Steve Vermeulen checks out the latest offering in the Mazda BT-50 range. Is it just a Ford Ranger in disguise?
If there was ever a genre of vehicle that defined the 2000’s it was the sports utility vehicle (SUV). The SUV became so important that even brands that had otherwise staved off over-proliferation of their lineup had to diversify. The big Porsche Cayenne for instance more-or-less single-handedly saved the sports car brand from extinction.
What then the genre of vehicle for this decade? Realistically, on a global scale it’ll be the Hybrid or full Electric Vehicle. But I reckon locally the humble ute is about to make a serious play for market domination here.
Currently, light commercials represent the second largest vehicle category in New Zealand; scratch that down to our dependence on a rural lifestyle and agricultural industry. But as the newest models have come online in the last few months, they’ve suddenly become all the more relevant for the typical Kiwi family.
It started with the Volkswagen Amarok, which represents almost no compromise in the things we hold dear in a passenger car. Excellent safety, excellent comfort, excellent practicality and excellent fuel economy.
Ford’s Ranger and the new Mazda BT-50 take it a step further. It’s no secret underneath the Ranger and the BT-50 are the same, a co-development project between the two companies that was run primarily of Australia and culminates in a joint production facility in Thailand.
Mazda, acknowledging they don’t currently own a stronghold in the trade/commercial sector, is instead pitching the BT-50 a heavy duty SUV alternative. Not a bad play, given they don’t currently have a heavy duty SUV.
Given the new ute boasts vital safety features like stability control, Bluetooth connectivity, roll stability control, trailer control and six airbags on all but the cab chassis models, as well as creature comforts like a tilt/weight adjustable steering wheel, dual zone climate control, rear parking sensors and comfy leather trim depending on trim levels, this is now more than ever a suitable replacement for an SUV or station wagon.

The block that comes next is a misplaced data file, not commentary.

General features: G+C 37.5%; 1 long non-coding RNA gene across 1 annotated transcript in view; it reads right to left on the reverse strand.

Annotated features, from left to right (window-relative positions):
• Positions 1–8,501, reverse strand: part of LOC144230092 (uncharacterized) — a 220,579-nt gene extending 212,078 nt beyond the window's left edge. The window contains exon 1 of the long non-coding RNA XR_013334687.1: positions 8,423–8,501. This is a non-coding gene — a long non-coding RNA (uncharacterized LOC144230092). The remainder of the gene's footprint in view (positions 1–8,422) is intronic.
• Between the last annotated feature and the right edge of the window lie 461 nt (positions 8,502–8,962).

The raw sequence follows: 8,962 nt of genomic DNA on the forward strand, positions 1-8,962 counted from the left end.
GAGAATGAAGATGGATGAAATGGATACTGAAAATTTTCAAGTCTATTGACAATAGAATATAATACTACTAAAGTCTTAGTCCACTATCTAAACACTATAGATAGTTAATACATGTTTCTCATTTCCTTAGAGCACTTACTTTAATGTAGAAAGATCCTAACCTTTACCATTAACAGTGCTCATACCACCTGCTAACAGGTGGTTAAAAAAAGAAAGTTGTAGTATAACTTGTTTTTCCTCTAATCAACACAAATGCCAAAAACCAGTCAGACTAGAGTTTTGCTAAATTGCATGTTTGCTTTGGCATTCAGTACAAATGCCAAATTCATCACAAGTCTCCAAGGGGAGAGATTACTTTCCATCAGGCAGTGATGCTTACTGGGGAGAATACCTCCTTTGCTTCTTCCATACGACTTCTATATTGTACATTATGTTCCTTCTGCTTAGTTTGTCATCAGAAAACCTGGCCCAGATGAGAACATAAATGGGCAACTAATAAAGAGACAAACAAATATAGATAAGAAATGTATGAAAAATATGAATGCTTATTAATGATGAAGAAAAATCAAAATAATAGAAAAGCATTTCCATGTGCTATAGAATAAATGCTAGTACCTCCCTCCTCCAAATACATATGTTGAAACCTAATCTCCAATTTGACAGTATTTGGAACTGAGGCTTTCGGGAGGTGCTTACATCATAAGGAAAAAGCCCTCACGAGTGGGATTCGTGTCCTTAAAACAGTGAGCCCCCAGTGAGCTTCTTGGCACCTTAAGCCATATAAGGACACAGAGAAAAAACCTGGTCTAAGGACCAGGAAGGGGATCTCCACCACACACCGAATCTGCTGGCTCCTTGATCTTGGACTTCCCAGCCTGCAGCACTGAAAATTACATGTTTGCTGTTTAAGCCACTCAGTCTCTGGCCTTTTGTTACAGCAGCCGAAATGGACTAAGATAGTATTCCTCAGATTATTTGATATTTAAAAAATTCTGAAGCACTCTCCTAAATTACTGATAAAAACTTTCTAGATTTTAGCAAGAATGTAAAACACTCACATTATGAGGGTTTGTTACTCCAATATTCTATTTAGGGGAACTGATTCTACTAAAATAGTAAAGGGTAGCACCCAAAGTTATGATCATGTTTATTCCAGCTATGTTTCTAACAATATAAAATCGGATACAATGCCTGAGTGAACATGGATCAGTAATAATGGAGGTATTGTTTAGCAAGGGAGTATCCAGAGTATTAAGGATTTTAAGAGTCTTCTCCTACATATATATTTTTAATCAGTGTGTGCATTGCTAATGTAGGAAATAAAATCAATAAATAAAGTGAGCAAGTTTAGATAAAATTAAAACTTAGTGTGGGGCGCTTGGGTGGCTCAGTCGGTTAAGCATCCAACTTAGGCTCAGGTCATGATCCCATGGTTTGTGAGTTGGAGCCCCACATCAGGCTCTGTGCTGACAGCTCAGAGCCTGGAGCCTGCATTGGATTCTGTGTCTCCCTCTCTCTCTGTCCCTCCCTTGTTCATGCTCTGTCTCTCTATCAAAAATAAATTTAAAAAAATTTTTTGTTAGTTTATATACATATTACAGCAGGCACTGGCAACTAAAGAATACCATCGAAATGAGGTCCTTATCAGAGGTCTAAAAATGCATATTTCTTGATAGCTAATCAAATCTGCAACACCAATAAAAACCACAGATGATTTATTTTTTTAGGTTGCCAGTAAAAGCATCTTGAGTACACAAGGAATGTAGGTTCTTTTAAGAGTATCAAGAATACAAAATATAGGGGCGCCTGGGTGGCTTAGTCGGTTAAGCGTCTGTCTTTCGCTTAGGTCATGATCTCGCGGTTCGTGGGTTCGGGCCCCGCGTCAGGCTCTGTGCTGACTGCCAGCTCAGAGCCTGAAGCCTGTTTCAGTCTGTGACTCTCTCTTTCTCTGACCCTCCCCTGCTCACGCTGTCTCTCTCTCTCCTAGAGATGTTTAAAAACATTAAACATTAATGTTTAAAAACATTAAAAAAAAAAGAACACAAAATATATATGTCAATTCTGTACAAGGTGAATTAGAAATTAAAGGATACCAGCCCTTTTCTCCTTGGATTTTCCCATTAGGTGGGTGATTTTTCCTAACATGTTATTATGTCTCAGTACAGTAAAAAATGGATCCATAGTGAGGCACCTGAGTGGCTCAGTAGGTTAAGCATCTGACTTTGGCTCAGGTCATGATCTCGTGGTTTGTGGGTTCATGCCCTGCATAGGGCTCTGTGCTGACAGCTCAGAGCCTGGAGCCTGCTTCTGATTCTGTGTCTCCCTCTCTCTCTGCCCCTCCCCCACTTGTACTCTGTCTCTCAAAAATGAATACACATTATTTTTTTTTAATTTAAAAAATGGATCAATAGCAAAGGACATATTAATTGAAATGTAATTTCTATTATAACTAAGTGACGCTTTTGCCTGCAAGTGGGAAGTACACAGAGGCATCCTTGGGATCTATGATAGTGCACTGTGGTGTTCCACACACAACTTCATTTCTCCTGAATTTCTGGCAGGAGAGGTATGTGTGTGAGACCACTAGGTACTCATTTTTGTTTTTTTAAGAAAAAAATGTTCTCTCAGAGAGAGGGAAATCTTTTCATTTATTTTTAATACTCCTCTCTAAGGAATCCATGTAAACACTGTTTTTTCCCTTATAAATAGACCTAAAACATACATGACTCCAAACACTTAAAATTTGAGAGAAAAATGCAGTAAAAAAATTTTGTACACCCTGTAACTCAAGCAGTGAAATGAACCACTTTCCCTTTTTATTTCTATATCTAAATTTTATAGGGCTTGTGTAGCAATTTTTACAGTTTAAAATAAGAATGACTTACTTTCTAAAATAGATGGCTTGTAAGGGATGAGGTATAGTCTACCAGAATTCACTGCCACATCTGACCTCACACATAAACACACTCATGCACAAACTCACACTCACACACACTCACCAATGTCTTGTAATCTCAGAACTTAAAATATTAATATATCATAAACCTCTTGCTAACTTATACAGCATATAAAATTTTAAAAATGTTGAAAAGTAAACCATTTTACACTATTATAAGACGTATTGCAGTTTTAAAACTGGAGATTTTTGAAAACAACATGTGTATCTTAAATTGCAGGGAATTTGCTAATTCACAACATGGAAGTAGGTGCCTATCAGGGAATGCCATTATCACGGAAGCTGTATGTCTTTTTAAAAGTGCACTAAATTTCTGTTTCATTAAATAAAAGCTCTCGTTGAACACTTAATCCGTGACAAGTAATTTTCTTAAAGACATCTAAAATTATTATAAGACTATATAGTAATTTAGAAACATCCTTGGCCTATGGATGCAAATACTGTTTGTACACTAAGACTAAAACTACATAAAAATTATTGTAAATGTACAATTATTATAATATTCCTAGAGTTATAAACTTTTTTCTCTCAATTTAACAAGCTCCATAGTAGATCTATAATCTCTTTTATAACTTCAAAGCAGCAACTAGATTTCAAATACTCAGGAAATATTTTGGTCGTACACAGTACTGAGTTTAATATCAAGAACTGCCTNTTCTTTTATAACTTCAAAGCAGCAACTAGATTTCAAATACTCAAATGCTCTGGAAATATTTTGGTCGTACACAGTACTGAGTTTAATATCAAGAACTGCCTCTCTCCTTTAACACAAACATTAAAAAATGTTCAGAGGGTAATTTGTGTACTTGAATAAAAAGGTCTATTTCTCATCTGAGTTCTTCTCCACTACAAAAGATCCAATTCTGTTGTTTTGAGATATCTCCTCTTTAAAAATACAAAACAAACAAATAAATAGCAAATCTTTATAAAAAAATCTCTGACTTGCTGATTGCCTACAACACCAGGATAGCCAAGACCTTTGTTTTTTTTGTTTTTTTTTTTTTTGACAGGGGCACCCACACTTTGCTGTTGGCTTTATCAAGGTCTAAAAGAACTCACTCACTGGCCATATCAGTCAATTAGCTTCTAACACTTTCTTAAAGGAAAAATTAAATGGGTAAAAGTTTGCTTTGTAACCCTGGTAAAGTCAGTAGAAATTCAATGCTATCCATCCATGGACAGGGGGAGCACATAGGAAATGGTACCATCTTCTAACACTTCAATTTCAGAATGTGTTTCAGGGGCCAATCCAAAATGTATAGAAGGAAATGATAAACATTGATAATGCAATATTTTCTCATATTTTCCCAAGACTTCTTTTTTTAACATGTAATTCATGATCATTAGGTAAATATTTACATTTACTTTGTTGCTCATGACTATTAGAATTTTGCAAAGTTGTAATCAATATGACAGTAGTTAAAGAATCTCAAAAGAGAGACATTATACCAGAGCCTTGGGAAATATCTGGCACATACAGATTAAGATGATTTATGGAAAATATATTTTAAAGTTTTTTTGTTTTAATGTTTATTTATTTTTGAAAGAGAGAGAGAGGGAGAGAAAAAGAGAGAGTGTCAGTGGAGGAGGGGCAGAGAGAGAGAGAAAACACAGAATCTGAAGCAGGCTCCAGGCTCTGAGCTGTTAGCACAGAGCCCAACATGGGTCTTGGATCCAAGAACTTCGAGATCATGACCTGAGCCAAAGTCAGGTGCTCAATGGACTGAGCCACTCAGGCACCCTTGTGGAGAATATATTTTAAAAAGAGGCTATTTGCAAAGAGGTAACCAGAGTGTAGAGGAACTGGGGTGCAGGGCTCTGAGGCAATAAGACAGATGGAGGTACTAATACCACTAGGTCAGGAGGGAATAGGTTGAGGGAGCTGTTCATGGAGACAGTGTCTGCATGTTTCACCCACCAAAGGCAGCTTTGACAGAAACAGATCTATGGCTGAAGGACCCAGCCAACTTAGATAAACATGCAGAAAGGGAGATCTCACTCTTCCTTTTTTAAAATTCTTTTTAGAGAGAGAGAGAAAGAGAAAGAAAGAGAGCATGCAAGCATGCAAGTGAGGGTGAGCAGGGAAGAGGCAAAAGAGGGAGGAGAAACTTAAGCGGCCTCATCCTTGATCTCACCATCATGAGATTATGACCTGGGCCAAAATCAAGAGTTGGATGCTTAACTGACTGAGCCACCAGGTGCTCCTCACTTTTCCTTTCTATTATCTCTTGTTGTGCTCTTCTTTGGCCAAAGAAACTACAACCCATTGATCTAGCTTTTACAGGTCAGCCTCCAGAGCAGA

Interior space and seating comfort is much more car like with a wrap around driver-orientated dash and plenty of interior touches reminiscent of the Mazda6, the rear seats are set further back with more rake on the seat back, just like a car. And it’s expected, following the Ranger’s five star NCAP safety rating the BT-50 will follow suit so that ‘built for the farm’ qualities have pleasingly been bred out of the vehicle. Sure, with a full compliment of downhill decent control, electronic rear diff (4WD only) and capable 4WD system with tenacious low range ratios it’s still great off-road, but its new found road manners are the real story here.
Noise vibration and harshness are on par with the Ranger and therefore class leading; there’s a new six-speed manual and the same ZF six-speeder auto from the Falcon which works brilliantly in this application, a new coil-sprung front end and rack and pinion steering replace the old torsion bar and nut and ball arrangement. This has transformed handling, turn in is insanely precise for a vehicle of this sort, the increased chassis rigidity paired with a huge 470Nm of torque available from the 147kW 3.2 litre diesel actually allows effortless, accurate control of oversteer on gravel and surprising response and feel on the road.
It may not have the tough truck styling that’s proven popular in the BT-50’s Ford relation, but it won’t look or importantly feel out of place in the day to day urban school run or commute. Meanwhile come weekend time you can ditch the trailer and cart the garden waste to the refuse station in the increased capacity cargo box.
To offer a benefit over the Ranger, Mazda NZ have also introduced an excellent ‘Commercial care’ fixed price service regime, which ensures no service in the first three years of ownership or 150,000km costs over $200 (friction materials excluded).
Pricing is a bit more upmarket, the BT-50 starts at $35,295 for the farm-spec cab chassis and heads up to $61,895 for the range topping Double cab Limited with the six-speed auto. But it’s the classic have your cake and eat it too argument isn’t it? Time will be the telltale, but after a drive, it’s not hard to imagine these growing to be more relevant for outdoors-loving New Zealanders than our beloved SUV over the next few years.